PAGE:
Black Freedom through my Eyes will take place on Wednesday, June 16, from noon to 1:30 p.m. in the Apollo Room in the Student Union.
The celebration is open to students, faculty, staff and alumni. Lunch and painting supplies will be provided for free.
Participants will create a painting that demonstrates their vision of Black freedom, then take part in a conversation about that vision.
“The paintings themselves are being used for participants to artistically express how they see Black freedom in America and using their portraits to start a conversation on what that looks like to them and their role in realizing their vision,” said Quatez Scott, the intercultural specialist in Wright State’s Bolinga Black Cultural Resources Center.
Also known as Freedom Day, Juneteenth is the oldest national commemoration of the end of slavery in the United States. Juneteenth commemorates the anniversary of the day in Galveston, Texas, when Africans in America learned they had earned their freedom. The announcement came on June 19, 1865, more than two months after the end of the Civil War and more than two years after President Abraham Lincoln issued the Emancipation Proclamation.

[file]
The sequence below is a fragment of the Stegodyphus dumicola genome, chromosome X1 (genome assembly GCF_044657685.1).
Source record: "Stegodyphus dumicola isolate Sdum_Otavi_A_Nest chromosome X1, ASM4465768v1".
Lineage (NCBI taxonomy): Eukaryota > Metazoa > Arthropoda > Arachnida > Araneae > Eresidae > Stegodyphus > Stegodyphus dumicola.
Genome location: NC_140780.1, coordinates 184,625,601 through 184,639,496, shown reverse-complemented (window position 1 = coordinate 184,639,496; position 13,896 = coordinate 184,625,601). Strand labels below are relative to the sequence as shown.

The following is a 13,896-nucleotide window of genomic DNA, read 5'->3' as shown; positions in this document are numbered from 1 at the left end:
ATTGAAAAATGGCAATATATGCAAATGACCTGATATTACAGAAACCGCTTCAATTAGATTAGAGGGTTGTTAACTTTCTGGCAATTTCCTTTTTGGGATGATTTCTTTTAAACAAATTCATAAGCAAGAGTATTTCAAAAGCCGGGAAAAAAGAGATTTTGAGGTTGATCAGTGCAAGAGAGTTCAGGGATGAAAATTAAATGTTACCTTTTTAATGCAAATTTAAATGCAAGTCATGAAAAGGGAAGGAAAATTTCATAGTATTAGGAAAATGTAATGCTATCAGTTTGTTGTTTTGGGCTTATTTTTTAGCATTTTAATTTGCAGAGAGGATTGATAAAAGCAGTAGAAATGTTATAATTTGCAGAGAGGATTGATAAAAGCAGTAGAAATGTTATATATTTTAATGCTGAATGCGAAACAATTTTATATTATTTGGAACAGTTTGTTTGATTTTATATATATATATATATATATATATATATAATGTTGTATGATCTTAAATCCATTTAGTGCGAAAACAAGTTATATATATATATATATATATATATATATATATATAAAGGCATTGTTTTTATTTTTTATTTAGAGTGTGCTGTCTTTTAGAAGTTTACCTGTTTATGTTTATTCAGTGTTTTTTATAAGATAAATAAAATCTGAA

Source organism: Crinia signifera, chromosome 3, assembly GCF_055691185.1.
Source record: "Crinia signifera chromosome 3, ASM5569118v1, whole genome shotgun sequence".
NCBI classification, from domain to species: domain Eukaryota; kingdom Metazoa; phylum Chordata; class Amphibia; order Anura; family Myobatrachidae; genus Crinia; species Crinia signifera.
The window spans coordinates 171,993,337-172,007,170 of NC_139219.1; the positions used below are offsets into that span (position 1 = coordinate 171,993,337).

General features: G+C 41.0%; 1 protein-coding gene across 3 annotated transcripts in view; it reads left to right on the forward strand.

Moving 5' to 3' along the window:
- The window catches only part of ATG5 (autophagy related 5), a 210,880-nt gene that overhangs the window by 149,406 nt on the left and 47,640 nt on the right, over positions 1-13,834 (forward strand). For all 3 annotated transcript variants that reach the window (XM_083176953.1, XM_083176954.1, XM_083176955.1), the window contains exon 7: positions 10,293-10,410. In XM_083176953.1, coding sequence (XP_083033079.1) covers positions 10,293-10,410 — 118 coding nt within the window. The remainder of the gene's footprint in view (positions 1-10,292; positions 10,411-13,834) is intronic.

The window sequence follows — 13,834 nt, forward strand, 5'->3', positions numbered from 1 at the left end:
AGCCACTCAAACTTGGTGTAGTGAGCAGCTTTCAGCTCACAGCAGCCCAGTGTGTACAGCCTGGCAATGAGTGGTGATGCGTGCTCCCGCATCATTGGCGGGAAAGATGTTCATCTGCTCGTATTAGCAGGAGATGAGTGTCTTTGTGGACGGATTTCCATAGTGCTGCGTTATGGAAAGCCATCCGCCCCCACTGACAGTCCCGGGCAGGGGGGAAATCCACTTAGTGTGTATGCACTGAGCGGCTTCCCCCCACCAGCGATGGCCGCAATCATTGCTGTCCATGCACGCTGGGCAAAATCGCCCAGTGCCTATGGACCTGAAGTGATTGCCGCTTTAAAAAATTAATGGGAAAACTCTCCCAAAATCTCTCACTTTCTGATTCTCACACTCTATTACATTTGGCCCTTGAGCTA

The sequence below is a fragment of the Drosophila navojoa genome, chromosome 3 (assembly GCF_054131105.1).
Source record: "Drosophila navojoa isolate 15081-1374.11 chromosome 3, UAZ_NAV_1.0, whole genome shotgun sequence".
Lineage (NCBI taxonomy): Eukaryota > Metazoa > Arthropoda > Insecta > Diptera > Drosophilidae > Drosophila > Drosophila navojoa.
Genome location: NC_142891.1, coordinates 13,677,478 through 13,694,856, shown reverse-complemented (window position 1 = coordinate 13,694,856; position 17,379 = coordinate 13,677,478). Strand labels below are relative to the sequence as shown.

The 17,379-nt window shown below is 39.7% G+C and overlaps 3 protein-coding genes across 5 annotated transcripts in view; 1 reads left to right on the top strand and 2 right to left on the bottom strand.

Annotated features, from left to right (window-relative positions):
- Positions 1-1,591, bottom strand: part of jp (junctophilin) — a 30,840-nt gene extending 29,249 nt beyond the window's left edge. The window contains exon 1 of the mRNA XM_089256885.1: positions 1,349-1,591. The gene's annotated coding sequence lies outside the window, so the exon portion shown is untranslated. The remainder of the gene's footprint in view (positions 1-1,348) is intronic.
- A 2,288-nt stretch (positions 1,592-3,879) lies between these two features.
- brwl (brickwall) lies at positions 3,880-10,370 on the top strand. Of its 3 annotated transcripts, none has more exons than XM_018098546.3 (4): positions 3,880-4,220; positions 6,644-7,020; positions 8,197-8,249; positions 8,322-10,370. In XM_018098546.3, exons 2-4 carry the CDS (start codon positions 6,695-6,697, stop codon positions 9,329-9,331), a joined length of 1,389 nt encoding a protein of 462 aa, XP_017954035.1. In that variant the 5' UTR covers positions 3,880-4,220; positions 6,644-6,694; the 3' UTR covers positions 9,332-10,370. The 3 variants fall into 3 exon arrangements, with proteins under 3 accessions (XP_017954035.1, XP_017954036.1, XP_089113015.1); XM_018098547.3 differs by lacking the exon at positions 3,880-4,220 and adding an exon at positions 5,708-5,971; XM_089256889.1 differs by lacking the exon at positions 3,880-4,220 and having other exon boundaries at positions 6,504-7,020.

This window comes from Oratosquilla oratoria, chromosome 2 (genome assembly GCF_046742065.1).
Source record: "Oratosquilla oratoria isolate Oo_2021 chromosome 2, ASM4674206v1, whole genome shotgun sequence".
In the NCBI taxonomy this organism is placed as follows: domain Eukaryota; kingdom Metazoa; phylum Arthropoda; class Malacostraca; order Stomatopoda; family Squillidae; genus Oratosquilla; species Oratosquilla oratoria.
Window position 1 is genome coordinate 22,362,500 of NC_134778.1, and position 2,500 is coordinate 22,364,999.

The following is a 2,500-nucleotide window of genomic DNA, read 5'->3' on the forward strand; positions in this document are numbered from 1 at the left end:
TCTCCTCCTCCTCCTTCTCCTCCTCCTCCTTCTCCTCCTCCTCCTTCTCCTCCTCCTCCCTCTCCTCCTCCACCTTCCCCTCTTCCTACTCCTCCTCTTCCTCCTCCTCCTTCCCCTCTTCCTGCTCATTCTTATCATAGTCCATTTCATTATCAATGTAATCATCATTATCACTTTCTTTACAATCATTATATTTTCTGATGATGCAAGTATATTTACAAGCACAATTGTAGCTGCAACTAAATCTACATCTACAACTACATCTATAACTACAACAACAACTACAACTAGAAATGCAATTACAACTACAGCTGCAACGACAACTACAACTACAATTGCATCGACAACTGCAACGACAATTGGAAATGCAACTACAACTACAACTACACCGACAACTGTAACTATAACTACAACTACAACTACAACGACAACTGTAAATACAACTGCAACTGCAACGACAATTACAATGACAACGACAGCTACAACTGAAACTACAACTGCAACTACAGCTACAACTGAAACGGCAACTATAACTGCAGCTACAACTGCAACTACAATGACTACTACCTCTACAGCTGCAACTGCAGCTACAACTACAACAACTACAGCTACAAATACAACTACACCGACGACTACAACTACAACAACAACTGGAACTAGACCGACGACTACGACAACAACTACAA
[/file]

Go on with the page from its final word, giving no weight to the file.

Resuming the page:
Fully vaccinated individuals are no longer required to wear masks on Wright State’s campus. Individuals who have not been fully vaccinated should continue to wear a mask and practice physical distancing on Wright State’s campuses.